Legionella is every building owner’s worst fear. A deadly bacteria, it is a threat to public health that can also thwart water utility operations. You can prevent the spread of Legionella with a careful strategy that examines your water system for all potential vulnerabilities. Every water facility has unique needs, meaning that your individual risk factors may vary, even when compared to the business next door. This is why it is important to work with an expert who can help you develop a custom strategy. This simple consideration can not only save you time but also prevent the growth of Legionella bacteria in your system.
Why Does Temperature Matter For Managing Legionella?
The temperature of your water matters because Legionella is sensitive to very cold and very hot temperatures. If the water temperature is too cold, the bacteria survives but can no longer reproduce.
If water becomes too hot, the bacteria may cease to proliferate or die off in their entirety. How long this process will take, and how effective it is at eliminating the entire bacteria population, will depend on the temperatures you maintain throughout your system.
Once the water temperature dips below 68 degrees Fahrenheit, it hinders Legionella bacteria growth but does not eradicate it. That means that you cannot use exclusively cold water to manage your Legionella risk, because the Legionella in the water will not die.
Hot water can present a similar challenge. Legionella bacteria no longer reproduce in water above 120 degrees Fahrenheit, but they do not die, either. You must increase water temperature levels above 130 degrees Fahrenheit before the bacteria begins to succumb.
It can still take several hours to kill all remaining bacteria. Even then, some bacteria may survive. All Legionella will die on contact if the water temperature is increased to 150 degrees Fahrenheit or above.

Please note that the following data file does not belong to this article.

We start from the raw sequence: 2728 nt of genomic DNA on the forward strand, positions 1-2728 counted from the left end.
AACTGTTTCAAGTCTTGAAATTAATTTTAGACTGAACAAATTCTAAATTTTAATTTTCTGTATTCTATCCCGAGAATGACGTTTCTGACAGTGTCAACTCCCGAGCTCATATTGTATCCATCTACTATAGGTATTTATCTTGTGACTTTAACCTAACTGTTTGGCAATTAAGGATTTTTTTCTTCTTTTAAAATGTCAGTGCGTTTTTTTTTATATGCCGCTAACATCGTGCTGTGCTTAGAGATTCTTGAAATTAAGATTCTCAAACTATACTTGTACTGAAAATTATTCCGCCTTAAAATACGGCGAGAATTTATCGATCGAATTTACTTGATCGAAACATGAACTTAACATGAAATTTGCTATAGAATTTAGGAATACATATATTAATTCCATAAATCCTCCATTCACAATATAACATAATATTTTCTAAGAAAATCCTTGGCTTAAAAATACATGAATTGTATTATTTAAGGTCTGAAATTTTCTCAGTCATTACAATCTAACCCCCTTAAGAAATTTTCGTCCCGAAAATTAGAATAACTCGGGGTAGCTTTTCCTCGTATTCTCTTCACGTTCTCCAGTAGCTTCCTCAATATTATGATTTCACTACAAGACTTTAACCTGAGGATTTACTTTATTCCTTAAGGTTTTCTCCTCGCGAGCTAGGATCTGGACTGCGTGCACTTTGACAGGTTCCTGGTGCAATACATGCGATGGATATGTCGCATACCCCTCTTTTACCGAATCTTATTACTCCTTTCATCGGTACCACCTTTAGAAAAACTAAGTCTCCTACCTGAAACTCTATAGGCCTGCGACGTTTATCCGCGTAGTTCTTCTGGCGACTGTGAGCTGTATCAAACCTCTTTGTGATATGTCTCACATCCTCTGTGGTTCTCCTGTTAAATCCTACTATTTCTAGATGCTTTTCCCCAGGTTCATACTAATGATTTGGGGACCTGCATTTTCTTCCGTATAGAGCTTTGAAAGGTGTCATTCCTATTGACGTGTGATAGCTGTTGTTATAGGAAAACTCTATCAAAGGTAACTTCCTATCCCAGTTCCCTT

Unfortunately, it is not tenable to maintain a consistent water temperature of 150 degrees. It is not only expensive but also unsafe; when you expose human skin to water temperatures above 150 degrees, it can scald and develop third degree burns in less than a second. Water set to 130 degrees can still result in a severe skin injury after two seconds of exposure. Non-potable water should not be brought up to these temperatures for safety reasons.
Mixing Hot And Cold Water For Best Results
The best way to address managing Legionella bacteria is to alternate hot and cold water. Although you cannot deliver 150-degree water to the end user, you can force your water to briefly rise to that temperature – instantly killing Legionella bacteria – before mixing in cool water that lowers the temperature to a comfortable range.
If you shock your cold water supply by raising it to 150 degrees before allowing it to cool again, it mixes safe water with freshly sterilized hot water and can thereby remove any risk of Legionella in your system.
Preventing Stagnation To Encourage Ideal Temperatures
Another method for preventing and managing Legionella is to prevent stagnation in your water system. Stagnant water is a health hazard because it fosters the growth of biological material that feeds Legionella; it also corrodes your water system’s hardware, creating a safe haven for bacteria.
Worse yet is the fact that it is difficult to regulate the temperature of stagnant water. If the water cannot flow unobstructed, it may cool or warm faster than intended and exit the ideal temperature range. Fix water stagnation and dead legs to improve control over managing Legionella.
Remedying External Factors That May Cause Problems
Just as stagnant water can complicate temperature control measures, so too can external factors. If you have cold water pipes that run through an area exposed to several hours of direct sunlight, the water that you expect to remain below 68 degrees Fahrenheit may rise to the danger zone. Be sure to evaluate your entire system, both inside and out, to spot other issues that can be remedied before addressing the issue via temperature control.
Trust The Experts To Assist With Managing Legionella
Controlling Legionella bacteria is not just a safety obligation. If you operate a facility like a cooling tower, it is also a legal and regulatory compliance requirement.
However, you do not need to develop a Legionella control strategy all on your own. The experts at Tower Water would be happy to help you identify and resolve your facility’s weaknesses.
Reach us out to learn more or to schedule an appointment to get started with prevention or remediation.